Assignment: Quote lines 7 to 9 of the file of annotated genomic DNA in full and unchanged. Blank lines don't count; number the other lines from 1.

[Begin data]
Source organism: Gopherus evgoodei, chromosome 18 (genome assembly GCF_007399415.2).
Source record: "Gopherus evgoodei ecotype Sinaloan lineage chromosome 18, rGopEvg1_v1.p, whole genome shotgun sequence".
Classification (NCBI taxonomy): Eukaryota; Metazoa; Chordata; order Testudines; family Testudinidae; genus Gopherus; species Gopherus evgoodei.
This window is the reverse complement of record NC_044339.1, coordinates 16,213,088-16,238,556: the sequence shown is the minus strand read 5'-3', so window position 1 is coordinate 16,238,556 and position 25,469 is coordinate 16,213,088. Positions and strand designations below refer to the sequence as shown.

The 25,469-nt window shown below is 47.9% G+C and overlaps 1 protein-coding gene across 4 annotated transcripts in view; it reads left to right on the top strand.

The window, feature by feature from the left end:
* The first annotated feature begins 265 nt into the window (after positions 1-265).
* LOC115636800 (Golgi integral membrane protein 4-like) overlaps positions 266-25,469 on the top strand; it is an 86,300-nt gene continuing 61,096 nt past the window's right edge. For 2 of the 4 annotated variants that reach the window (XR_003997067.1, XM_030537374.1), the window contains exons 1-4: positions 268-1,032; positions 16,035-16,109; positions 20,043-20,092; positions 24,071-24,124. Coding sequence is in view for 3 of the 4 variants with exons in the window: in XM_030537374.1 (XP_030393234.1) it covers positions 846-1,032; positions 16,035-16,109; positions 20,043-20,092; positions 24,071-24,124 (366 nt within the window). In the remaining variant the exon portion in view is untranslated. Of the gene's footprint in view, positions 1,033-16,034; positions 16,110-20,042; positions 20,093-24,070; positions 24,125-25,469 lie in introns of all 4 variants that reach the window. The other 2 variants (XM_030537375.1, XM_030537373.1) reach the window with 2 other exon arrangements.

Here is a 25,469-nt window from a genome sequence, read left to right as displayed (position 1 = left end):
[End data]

* The first annotated feature begins 265 nt into the window (after positions 1-265).
* LOC115636800 (Golgi integral membrane protein 4-like) overlaps positions 266-25,469 on the top strand; it is an 86,300-nt gene continuing 61,096 nt past the window's right edge. For 2 of the 4 annotated variants that reach the window (XR_003997067.1, XM_030537374.1), the window contains exons 1-4: positions 268-1,032; positions 16,035-16,109; positions 20,043-20,092; positions 24,071-24,124. Coding sequence is in view for 3 of the 4 variants with exons in the window: in XM_030537374.1 (XP_030393234.1) it covers positions 846-1,032; positions 16,035-16,109; positions 20,043-20,092; positions 24,071-24,124 (366 nt within the window). In the remaining variant the exon portion in view is untranslated. Of the gene's footprint in view, positions 1,033-16,034; positions 16,110-20,042; positions 20,093-24,070; positions 24,125-25,469 lie in introns of all 4 variants that reach the window. The other 2 variants (XM_030537375.1, XM_030537373.1) reach the window with 2 other exon arrangements.

Here is a 25,469-nt window from a genome sequence, read left to right as displayed (position 1 = left end):